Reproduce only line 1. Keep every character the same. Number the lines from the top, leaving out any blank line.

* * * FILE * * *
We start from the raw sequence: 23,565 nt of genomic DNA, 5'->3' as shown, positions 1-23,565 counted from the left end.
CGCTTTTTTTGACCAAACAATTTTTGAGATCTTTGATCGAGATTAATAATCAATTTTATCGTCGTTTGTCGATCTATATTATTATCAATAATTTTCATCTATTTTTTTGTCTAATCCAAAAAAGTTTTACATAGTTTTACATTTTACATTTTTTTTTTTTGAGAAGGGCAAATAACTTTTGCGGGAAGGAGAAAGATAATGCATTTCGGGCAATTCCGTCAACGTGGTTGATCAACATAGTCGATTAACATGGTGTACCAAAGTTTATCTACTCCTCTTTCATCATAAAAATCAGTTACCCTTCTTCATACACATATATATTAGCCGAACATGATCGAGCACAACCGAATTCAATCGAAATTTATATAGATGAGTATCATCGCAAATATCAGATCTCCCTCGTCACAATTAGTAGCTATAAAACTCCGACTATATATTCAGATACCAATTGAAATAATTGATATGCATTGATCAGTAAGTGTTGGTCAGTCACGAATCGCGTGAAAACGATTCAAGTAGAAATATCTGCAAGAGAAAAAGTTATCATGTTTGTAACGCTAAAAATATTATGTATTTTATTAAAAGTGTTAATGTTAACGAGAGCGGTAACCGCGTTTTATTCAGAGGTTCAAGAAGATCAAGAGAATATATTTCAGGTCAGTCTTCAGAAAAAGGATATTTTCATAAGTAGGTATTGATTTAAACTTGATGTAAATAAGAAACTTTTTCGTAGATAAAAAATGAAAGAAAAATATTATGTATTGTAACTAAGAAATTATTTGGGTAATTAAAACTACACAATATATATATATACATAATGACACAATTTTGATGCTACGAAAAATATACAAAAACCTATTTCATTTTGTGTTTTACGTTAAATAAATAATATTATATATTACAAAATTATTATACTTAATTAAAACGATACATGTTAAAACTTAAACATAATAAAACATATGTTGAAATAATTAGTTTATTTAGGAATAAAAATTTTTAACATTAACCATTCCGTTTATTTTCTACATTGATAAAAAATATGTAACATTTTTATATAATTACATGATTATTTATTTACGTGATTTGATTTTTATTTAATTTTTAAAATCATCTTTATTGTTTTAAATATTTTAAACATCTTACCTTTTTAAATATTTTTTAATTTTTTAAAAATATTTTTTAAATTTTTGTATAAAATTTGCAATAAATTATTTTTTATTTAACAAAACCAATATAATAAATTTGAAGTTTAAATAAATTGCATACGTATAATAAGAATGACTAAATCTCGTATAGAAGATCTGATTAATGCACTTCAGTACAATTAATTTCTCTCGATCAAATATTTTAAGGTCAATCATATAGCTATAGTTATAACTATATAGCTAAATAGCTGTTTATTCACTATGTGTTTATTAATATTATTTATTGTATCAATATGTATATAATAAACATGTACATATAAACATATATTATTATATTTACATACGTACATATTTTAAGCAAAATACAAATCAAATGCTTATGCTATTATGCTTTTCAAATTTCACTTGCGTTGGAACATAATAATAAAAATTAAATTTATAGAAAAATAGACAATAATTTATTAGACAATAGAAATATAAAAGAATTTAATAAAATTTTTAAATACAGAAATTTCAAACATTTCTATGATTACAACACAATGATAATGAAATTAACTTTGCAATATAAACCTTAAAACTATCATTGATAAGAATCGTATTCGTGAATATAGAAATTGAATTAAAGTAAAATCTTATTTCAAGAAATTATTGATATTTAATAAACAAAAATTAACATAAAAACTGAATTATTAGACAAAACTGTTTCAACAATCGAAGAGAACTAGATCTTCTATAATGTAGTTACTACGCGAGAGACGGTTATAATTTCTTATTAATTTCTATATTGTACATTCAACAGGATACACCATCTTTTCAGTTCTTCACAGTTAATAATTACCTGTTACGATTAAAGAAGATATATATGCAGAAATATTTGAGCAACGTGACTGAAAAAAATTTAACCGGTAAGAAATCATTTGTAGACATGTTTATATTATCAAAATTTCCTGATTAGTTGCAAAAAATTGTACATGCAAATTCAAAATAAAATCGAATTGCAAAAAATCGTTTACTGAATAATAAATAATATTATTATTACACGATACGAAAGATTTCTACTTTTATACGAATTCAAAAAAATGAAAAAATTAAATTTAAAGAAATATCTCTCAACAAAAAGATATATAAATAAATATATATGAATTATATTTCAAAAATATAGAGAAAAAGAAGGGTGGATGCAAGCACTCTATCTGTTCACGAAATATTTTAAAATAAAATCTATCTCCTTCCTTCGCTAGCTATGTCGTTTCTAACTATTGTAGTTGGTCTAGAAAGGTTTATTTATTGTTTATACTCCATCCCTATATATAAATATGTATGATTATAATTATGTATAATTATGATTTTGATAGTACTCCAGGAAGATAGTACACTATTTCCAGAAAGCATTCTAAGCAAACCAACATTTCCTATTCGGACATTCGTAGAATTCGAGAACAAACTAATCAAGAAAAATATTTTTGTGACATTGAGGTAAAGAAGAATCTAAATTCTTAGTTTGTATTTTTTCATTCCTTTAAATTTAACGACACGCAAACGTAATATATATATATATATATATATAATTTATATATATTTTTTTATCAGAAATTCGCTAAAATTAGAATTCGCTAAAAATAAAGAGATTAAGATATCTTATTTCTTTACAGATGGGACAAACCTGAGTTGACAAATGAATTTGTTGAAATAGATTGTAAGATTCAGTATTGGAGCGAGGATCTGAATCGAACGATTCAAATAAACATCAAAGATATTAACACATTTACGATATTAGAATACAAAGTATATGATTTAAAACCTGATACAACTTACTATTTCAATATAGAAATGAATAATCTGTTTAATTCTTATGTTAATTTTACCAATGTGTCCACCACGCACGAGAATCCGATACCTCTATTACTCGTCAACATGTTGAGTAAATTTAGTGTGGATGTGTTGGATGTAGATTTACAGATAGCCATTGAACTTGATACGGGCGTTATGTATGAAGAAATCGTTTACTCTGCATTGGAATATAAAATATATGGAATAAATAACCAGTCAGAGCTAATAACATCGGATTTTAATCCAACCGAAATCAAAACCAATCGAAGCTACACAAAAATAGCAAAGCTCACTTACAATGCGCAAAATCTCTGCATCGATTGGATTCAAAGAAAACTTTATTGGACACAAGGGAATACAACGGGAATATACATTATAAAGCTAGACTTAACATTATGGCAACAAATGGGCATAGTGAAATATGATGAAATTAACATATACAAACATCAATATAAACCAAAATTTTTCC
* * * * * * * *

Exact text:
We start from the raw sequence: 23,565 nt of genomic DNA, 5'->3' as shown, positions 1-23,565 counted from the left end.